This is insane, of course, but only if you happen to care about what works best for actual people, and not what makes the most money for private for-profit companies like insurers. Drew Shenaman, cartoonist for the Newark Star-Ledger, in the accompanying editorial cartoon, makes it very clear what the real reason is that insurers are pulling out of Obamacare. Their interests are not our interests. Surprise!
So we have excellent quality medical care available in the US, if you are geographically and financially able to access it, except sometimes it is not needed and done anyway. We have too many doctors in some specialties and far too few primary care doctors, and even they are not distributed well across the US. We have insurance companies that are focused on making profits, rather than on providing access, and sell complex, difficult-to-understand products that often have a “gotcha” at the point when we are most vulnerable. While access to appointments may be a little better in the US than in Canada (but not other countries), cost to the individual is way higher in this country than in Canada; access to care has both financial and non-financial components.

Not everything can be reduced to dollars, but a lot can. The money spent on health care in this country should be spent on providing health care, not on profit for insurance companies, providers, drug companies, and the like. If private insurance is to be part of the system, it needs to be non-profit and highly regulated. There need to be more primary care doctors, and the way to make this happen is for them to get paid much closer to the same amount of money for the work that they do as other specialists. Medicare can and should lead the way on this. Physician distribution should be fixed by augmenting the incomes of doctors in rural areas, not punishing them. None of this guarantees quality care, but without it quality is a pipe dream.

Obamacare was good insofar as it went. It didn’t go far enough, and now we need to fix it.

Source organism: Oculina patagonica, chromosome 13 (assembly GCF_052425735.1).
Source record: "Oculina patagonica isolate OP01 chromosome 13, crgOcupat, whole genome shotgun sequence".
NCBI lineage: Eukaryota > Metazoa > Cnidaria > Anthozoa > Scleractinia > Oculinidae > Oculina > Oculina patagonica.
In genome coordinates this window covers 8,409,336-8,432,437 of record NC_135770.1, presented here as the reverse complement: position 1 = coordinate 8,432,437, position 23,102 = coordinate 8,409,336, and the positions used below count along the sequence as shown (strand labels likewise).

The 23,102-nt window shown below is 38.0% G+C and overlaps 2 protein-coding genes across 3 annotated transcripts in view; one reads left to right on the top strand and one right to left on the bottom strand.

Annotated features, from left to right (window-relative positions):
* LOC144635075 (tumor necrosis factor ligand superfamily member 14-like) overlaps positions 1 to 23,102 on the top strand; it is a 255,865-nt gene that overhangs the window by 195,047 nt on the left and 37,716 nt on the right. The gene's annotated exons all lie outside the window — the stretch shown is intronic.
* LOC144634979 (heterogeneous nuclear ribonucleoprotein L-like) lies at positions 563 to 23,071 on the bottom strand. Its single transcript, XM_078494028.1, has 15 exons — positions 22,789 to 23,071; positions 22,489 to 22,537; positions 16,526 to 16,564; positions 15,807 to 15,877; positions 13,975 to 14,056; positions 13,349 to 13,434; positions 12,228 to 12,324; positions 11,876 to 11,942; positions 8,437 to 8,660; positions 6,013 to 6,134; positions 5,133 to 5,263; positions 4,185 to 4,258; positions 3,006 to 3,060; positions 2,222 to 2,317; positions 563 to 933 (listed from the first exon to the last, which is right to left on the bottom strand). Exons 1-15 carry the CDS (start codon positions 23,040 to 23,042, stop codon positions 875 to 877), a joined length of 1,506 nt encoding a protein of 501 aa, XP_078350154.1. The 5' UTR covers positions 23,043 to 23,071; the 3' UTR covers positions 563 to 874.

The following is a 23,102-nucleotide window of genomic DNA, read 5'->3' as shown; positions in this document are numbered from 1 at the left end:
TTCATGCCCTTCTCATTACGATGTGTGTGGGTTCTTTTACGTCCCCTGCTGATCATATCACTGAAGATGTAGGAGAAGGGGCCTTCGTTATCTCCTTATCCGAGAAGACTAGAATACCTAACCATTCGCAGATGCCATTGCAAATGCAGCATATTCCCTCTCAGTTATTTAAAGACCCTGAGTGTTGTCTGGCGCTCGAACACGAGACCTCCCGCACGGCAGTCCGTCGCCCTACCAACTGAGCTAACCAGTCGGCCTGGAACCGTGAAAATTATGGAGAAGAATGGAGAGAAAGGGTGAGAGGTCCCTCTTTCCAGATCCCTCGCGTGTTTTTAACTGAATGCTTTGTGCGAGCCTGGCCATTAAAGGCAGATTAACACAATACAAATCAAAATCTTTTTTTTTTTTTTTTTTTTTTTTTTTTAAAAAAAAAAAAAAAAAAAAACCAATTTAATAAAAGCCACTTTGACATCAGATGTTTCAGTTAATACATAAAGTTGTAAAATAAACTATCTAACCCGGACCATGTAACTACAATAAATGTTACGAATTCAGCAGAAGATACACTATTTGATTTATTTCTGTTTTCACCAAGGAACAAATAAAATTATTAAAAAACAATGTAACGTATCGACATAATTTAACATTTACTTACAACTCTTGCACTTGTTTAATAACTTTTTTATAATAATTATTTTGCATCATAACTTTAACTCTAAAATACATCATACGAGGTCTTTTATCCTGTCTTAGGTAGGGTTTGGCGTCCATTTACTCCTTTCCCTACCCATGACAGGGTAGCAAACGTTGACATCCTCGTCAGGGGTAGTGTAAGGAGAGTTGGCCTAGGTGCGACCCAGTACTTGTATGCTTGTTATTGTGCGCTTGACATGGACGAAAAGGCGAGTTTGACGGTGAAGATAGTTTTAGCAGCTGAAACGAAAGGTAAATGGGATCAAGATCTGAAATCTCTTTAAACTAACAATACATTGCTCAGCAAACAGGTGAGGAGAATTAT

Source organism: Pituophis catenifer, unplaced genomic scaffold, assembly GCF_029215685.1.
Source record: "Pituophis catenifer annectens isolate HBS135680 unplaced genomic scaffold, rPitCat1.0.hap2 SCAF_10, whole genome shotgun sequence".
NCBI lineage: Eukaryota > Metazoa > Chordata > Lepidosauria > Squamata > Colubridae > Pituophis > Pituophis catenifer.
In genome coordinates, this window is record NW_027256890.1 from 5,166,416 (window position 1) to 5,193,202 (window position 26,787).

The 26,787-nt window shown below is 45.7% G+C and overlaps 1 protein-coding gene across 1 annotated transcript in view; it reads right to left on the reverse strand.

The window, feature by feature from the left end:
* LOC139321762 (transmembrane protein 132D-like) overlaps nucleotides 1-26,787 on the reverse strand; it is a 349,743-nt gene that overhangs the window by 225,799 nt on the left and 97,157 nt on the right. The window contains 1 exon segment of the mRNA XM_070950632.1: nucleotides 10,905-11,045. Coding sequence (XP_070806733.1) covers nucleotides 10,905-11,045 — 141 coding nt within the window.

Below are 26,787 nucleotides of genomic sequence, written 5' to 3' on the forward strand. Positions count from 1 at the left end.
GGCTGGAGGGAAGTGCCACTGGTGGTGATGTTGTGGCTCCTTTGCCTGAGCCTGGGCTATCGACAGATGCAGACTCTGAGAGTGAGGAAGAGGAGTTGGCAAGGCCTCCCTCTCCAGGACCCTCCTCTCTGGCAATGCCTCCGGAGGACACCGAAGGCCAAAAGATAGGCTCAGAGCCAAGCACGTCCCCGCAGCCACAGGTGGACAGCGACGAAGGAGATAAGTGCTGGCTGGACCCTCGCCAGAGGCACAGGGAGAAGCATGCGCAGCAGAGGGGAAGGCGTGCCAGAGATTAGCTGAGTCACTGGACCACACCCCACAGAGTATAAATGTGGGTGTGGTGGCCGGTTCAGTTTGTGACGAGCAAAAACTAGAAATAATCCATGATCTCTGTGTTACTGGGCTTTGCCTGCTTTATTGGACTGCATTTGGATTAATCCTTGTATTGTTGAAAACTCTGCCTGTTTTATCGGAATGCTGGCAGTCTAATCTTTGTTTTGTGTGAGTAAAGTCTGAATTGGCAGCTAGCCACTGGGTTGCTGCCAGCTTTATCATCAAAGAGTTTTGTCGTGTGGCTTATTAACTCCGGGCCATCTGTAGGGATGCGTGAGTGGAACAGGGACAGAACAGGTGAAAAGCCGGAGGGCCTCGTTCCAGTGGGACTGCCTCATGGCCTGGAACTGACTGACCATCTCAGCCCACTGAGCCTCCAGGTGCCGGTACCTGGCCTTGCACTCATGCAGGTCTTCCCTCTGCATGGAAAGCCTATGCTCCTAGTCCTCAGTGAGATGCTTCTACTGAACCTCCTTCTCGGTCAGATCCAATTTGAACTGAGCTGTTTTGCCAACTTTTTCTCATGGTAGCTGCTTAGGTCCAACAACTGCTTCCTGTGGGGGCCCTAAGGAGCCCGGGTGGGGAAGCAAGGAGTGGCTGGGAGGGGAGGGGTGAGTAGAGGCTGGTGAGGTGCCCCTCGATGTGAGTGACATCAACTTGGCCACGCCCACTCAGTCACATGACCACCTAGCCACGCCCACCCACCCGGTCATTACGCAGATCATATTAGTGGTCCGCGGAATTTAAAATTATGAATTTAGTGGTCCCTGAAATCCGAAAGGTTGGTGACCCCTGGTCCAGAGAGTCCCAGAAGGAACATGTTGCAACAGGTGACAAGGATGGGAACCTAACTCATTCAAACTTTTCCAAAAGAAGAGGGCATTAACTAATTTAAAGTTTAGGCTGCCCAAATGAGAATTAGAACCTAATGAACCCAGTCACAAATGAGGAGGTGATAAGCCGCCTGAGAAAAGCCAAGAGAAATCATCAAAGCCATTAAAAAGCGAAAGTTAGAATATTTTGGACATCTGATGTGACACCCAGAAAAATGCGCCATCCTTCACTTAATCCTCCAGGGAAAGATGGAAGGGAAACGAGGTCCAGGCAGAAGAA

Matthew Anderson said...

Last September Tom Bodenheimer published a Perspective article entitled: Rethinking the Primary Care Workforce — An Expanded Role for Nurses. (link: Bodenheimer notes that by the year 2020 the number of MD's going into primary care will not make up for those leaving; in plain English this means that within five years the primary care MD force will begin to decline while the population grows older and suffers increasingly from chronic disease. Bodenheimer does not bemoan this fact (it's been obvious for some time that this was bound to happen) nor does he linger on it; the article is on how NP's, PA's and RN's will take up the slack.

My own sense is that for at least the past decade we have been hearing our leadership tell us how valuable primary care is and how all the politicians support it and will provide us with additional funds. It's hard to decide whether they are just plain dumb or are deliberately misleading us because they have been bought off. (I tend to favor the second hypothesis) This was all just "happy talk" based on some alternate universe that - I suspect - is based on someone making a lot of money. Even today, provides nutritonal advice to chldren that is underwritten by Coca-Cola. Link:

I do not believe that NP's, PA's and RN's will provide inferior service. But a dwindling number of MD's in primary care will have other negative consequences. It will further ghettoize the field, those who remain in it will have increasing work-loads, they will necessarily function as supervisors of others rather than primary providers, and we are likely to see less primary care research.

It is a damning indictment (as if we needed any more) that our healthcare system is headed in the wrong direction. There are straightforward solutions to the primary care issue - requiring that GME produces the doctors the country needs - but they are off the table. Until we get a single payer system.

Thank goodness there are still people who speak truth to power. Thanks for the good work, Matt Anderson, MD

stephanie Charron said...

I think that it is very interesting to find out that when the populations of these countries are divided up between above-average and below-average incomes, the folks with below-average income in most of these other countries have better access to healthcare than the above-average in the US. We probably ought to pay physicians whatever amount is needed to obtain an “adequate” supply of physicians. In many countries, costs for attending medical school are minimal to nothing and thus their true take home pay is much higher than those that are required to pay debt. Is there any question of whether Medicare is what started this slippery slope process of lowered reimbursements, and thus, can be considered the root cause of the general collapse of our health care delivery system?